Newspaper article THE JOURNAL RECORD

Helping Small Manufacturers Grow

Newspaper article THE JOURNAL RECORD

Helping Small Manufacturers Grow

Article excerpt

As NATO authorized air strikes Tuesday against Kosovo, two small companies in northeastern Oklahoma stepped up their production efforts.

They build seemingly mundane, yet critical parts for the F-16 Fighting Falcon, a key U.S. Air Force jet that could be used under North American Treaty Organization directives in Yugoslavia. The F-16 also is active in holding down fighting in neighboring Bosnia and enforcing the no-fly zone around Iraq.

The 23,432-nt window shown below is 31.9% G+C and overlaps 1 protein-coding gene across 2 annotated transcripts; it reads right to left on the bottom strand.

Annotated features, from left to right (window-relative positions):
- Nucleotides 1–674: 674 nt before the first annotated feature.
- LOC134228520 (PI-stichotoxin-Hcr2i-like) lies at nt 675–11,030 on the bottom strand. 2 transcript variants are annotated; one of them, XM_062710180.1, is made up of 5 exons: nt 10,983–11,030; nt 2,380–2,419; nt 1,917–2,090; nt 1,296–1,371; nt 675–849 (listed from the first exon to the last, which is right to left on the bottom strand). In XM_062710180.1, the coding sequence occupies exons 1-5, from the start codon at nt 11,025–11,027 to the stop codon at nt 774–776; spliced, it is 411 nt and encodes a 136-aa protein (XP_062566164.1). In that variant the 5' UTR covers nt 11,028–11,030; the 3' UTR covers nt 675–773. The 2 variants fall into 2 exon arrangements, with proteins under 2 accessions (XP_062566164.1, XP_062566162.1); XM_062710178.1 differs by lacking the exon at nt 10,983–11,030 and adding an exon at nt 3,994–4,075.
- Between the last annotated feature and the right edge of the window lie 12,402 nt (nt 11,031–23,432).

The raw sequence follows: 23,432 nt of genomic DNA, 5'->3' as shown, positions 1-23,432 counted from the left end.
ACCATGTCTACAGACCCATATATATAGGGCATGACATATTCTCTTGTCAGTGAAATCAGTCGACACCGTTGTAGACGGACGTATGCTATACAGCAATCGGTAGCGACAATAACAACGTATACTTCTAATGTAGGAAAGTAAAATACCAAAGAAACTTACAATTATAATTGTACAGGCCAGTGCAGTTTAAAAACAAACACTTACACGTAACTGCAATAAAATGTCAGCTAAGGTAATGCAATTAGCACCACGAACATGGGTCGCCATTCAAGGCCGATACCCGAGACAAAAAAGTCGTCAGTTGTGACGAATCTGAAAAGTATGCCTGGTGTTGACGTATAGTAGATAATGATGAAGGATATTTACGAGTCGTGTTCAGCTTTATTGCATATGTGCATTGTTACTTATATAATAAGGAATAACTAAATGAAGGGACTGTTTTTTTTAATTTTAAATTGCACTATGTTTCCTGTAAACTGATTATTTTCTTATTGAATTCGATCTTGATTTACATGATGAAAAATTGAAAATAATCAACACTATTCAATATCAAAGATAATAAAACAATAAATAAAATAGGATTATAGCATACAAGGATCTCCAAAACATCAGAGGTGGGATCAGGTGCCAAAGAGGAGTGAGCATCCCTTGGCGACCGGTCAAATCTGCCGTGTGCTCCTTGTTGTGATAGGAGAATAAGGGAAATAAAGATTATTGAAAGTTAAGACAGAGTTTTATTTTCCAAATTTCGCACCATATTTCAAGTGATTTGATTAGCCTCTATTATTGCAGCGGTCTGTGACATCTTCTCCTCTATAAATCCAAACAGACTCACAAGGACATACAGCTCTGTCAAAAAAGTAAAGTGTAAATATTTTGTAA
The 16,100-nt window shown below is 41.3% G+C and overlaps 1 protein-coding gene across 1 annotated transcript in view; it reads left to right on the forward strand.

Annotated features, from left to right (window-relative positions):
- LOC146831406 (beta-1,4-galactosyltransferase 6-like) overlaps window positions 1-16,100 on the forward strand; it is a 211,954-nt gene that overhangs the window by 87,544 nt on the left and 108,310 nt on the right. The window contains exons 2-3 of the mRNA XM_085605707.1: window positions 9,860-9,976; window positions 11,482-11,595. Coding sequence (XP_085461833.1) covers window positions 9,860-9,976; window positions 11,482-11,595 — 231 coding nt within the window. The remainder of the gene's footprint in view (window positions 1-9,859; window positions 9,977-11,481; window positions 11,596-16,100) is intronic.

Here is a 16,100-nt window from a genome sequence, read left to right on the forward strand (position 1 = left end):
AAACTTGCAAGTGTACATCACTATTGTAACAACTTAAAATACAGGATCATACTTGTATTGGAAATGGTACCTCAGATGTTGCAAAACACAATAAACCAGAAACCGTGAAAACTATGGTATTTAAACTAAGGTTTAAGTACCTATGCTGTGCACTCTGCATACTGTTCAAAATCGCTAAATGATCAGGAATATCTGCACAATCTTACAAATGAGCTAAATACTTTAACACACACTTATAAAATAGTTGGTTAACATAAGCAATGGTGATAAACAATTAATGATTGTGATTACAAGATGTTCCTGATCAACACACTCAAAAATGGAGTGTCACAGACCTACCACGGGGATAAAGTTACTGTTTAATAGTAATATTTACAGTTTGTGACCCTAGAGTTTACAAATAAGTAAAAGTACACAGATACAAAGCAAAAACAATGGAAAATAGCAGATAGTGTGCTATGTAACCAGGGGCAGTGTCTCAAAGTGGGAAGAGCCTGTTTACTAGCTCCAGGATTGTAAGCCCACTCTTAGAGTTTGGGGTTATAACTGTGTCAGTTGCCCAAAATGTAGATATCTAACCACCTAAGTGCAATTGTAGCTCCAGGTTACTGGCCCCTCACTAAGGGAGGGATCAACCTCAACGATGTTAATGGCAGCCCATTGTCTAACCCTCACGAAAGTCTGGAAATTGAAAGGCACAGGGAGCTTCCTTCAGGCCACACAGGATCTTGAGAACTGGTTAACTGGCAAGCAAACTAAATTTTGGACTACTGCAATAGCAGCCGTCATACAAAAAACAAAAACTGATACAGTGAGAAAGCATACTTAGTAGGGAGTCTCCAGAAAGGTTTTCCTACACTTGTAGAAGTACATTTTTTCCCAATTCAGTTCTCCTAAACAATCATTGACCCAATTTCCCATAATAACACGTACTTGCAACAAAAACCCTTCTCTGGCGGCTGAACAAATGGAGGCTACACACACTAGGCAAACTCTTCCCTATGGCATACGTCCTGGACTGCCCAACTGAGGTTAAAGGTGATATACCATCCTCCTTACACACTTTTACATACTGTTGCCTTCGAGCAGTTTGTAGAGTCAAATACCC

Padget Machining of Tulsa and Pride Plating of Grove are Air Force contractors, building underwing suspension tubes and shipping them to Ogden Air Logistics Center, Hill Air Force Base, Utah. The tubes, no longer supplied by the F-16's manufacturer, are used for radar sensors that warn pilots of approaching danger. The two Oklahoma companies owe the business to a little-known component of Francis Tuttle Vocational-Technical Center of Oklahoma City -- Van Sat -- that has helped bring the manufacturing of 33 parts and components into Oklahoma. "When the Air Force realized that they were about to have a problem with the radar sensor tube, they contacted Lockheed Martin about making the part," said Mark Morris, Van Sat director. "Lockheed said it would take two years and several thousands of dollars to put that part into production. "People at Hill called us and we found the Oklahoma companies that could do it. They (Padget Machining and Pride Plating) said they could do it in 90 days for about one-fourth what Lockheed would charge." So the two companies went to work developing a bid, then proved to the Air Force they could meet specifications and were qualified to produce what they bid. That was completed in December. The contract was awarded almost immediately. Parts already have started flowing to Hill Air Force Base, Morris said. The Air Force is paying $180,000 for the 90-day contract, which can be stretched out to meet future needs. It's not known what the total contract is worth, because the number of left and right tube sets to be delivered was not specified. No per-set cost was mentioned, but the part is expensive because of the unusual way the metal has to be twisted and turned to fit onto the wing. It also has a highly polished, anonidized covering inside. An exotic material makes up the tube. Padget and Pride are but two of the 280 small Oklahoma companies that make up the Van Sat network that's working to bring more business to Oklahoma companies. "That's what we trying to do," said Morris. "Improve the economy of this state by helping the small manufacturer." Contracts on these parts have been worth $3.5 million to Oklahoma companies, he said. Van Sat is an acronym of "value-added network, satellite based," the name of an agency created by the Department of Defense in 1990 to speed the adoption of electronic commerce in its dealings. …

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